My team and I are planning for our annual gala event, the Dragon Challenge. My team would like to start the evening, which highlights our incredible Dragon Fellows and three prestigious judges, with a slideshow tribute to Dragon. They’re planning for a string quartet from our Music Program to play a piece. They want to play “Dear Theodosia” from Hamilton.

Oh dear. Oh Dear Theodosia.

I don’t think anyone knows what this song means to me.

I remember when the musical phenomenon, Hamilton, first came out. It was 2015. Our family had just lost Dragon. The wound was so fucking fresh, and here came this hit musical that Hannah was listening to 24/7. All the songs were wonderful, but I fell in love with the ballad sung by Aaron Burr, in the dewy-eyed moments when he first beheld his first child, his daughter Theodosia.

Dear Theodosia, what to say to you?
You have my eyes, you have your mother’s name
When you came into the world, you cried
And it broke my heart

I’m dedicating every day to you
Domestic life was never quite my style
When you smile, you knock me out, I fall apart
And I thought I was so smart

Lin Manuel Miranda’s genius lyrics summarized so much of what I felt as a first-time mother. “Dear Theodosia” transported me to the year, 2000, when I held my own newborn in my arms.

Dragon’s was a tough, tough labor – 30 hours including 3 hours of pushing, only to end in a C-section. The opening lyrics mirrored so much of what I felt in those blurry first days — the overwhelming love I felt for our baby, this spitting image of his father, this precious child, this Dragon.

The next lyric:

You will come of age with our young nation
We’ll bleed and fight for you
We’ll make it right for you
If we lay a strong enough foundation
We’ll pass it on to you, we’ll give the world to you
And you’ll blow us all away
Someday, someday
Yeah, you’ll blow us all away
Someday, someday

These lyrics spoke to the feeling that many of us parents have, about why we work hard and why we sacrifice, for our families and for our kiddos. The love we have for our children inspires us to work for a better world. Our children and our families are why we wake up every day to fight the good fight.

I also loved the last refrain: “You’ll blow us all away, someday, someday.” It acknowledges the world of promise I saw in Dragon and the person he would become. They say that our children are not just who they are in any given moment – they are also all the future selves we see in them: the teenager, the young man, the husband, and the father he would someday become. When we lost 14 year old Dragon, we also lost all that we had hoped for him, and frankly, for ourselves: a future with this beloved young man, the first son of the first son of the first son. Such insightful lyrics, such a good song.

But it’s probably the next lyric that killed me. Now the singer switches to Alexander Hamilton, who is holding his son Phillip in his arms.

Oh, Philip, when you smile I am undone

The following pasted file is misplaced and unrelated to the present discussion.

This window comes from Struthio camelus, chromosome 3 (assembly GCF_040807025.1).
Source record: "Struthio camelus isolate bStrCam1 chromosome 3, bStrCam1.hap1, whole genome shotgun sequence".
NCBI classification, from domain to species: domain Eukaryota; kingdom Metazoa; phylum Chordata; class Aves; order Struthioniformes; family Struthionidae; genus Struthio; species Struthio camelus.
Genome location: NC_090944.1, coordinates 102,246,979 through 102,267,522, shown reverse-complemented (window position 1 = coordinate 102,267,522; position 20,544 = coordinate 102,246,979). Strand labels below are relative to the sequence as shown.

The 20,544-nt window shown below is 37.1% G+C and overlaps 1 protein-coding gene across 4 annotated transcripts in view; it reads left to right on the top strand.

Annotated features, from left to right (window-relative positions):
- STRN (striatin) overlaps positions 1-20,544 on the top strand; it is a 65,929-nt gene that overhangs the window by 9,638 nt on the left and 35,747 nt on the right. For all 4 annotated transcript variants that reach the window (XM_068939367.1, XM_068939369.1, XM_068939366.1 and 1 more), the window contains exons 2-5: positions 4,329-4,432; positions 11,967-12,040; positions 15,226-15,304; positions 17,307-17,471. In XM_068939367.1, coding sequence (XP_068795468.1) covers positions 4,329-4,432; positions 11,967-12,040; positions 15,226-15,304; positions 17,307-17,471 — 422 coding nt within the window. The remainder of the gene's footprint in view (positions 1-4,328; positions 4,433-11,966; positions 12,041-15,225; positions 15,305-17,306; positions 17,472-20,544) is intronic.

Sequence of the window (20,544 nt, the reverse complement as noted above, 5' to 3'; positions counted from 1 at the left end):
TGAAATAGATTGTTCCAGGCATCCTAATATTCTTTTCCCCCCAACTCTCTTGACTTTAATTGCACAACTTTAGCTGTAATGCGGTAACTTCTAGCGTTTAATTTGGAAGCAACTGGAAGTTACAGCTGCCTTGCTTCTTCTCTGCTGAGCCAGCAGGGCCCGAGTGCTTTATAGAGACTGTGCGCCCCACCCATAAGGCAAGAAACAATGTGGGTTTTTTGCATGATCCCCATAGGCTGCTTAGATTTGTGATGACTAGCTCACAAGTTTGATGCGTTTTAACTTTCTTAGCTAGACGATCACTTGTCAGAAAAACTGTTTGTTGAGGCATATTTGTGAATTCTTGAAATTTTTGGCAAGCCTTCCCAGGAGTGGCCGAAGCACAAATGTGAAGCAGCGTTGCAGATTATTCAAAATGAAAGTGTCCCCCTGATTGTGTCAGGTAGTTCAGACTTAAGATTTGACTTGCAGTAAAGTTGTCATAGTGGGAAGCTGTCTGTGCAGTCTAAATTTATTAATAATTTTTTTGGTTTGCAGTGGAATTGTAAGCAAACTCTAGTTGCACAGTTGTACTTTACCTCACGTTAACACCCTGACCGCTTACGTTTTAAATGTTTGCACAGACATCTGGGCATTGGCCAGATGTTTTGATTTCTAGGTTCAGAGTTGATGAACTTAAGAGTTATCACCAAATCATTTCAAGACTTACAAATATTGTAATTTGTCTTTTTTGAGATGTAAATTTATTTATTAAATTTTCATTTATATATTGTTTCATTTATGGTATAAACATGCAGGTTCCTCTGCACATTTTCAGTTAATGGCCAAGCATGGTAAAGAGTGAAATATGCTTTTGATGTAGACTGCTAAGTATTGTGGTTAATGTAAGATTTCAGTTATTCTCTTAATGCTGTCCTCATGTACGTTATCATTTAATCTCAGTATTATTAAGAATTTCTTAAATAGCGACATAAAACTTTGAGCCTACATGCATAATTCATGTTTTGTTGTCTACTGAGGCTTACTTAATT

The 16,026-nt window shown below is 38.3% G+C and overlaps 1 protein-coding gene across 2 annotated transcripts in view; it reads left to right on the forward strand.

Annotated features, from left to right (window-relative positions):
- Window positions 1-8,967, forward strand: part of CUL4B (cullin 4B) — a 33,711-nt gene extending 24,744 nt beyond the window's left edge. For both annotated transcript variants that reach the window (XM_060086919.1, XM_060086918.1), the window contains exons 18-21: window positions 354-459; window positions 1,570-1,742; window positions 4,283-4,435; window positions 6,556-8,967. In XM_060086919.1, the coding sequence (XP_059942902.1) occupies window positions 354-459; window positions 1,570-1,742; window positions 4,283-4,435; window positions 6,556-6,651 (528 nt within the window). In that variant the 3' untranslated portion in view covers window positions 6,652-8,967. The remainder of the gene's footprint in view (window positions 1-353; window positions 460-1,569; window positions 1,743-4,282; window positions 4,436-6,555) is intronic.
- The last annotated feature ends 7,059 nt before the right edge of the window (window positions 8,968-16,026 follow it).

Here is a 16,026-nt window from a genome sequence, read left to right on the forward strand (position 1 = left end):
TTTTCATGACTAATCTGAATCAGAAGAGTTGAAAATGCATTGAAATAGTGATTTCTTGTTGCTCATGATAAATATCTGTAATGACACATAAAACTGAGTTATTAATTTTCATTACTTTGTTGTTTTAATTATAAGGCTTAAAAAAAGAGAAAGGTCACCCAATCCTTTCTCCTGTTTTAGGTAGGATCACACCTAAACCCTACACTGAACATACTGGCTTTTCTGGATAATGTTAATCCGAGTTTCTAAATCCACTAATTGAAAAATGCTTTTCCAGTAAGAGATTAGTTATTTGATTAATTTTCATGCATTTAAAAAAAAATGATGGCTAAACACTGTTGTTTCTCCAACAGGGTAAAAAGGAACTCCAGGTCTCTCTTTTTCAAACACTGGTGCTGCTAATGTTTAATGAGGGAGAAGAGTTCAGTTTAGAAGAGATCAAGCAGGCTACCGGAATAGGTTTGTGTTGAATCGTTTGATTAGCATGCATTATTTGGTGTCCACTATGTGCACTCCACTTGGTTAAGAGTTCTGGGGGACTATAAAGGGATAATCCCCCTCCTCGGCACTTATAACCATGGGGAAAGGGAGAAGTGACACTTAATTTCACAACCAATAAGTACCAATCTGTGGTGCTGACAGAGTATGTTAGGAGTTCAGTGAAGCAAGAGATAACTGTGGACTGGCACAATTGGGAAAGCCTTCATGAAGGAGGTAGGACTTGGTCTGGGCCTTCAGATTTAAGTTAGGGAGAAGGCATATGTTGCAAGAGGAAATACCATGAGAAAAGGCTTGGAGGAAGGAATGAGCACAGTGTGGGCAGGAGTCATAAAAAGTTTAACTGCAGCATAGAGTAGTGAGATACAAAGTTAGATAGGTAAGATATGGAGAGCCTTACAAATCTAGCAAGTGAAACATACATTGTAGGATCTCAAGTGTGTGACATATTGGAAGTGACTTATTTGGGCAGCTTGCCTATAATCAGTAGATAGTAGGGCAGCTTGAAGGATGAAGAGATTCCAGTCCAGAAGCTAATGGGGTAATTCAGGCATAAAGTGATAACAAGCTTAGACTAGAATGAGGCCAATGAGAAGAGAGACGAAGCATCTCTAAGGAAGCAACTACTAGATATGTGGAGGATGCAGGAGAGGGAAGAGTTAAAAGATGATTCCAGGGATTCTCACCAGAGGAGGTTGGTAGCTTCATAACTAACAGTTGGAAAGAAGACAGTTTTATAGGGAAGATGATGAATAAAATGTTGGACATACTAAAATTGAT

My son, look at my son
Pride is not the word I’m looking for
There is so much more inside me now
Oh, Philip, you outshine the morning sun
My son
When you smile, I fall apart
And I thought I was so smart

Dragon was that for us. He was our son, and our sun. He transformed our life, as any first child will do, and he illuminated our life. He had a light in him that everyone saw – us, his family, his friends. He was only fourteen, and I had assumed I had a whole lifetime to watch him learn and grow.

Alexander Hamilton, as we know, also lost his son. This baby Phillip would grow up to be killed in a duel while defending his father. Listening to these lyrics, my heart broke for Alexander Hamilton, this new father, who would someday also have to survive his son’s death. My heart also broke for Daniel, who was also working to survive his son’s death, who I know is still living with a broken heart.

And all these thoughts swirled around my head all those times Hannah listened to the Hamilton soundtrack during those years, which, my friends, was a lot.

Friends, this August 14, it will have been seven years since Dragon was killed. Seven years. Seven years without Dragon’s smile, his laughter, his teasing, his deep voice, his saracastic wit, his gentleness, his vitality, his love. Does time heal all wounds? No, it does not. Surviving the death of our son has been like surviving the loss of one half of my body. It’s not something I will ever “get over”, but it’s something I’ve learned to live with. Time doesn’t “heal that wound,” but Time has given me, Daniel, and Hannah a chance to learn to live with the trauma. Or, to paraphrase another brilliant Hamilton song, in time, we have learned to live with the unimaginable.

Here is a great video of the original cast performing Dear Theodosia. Should you want to see our performance of this song, and to see our Dragon Fellows in action, please join us at the Dragon Challenge at UCI.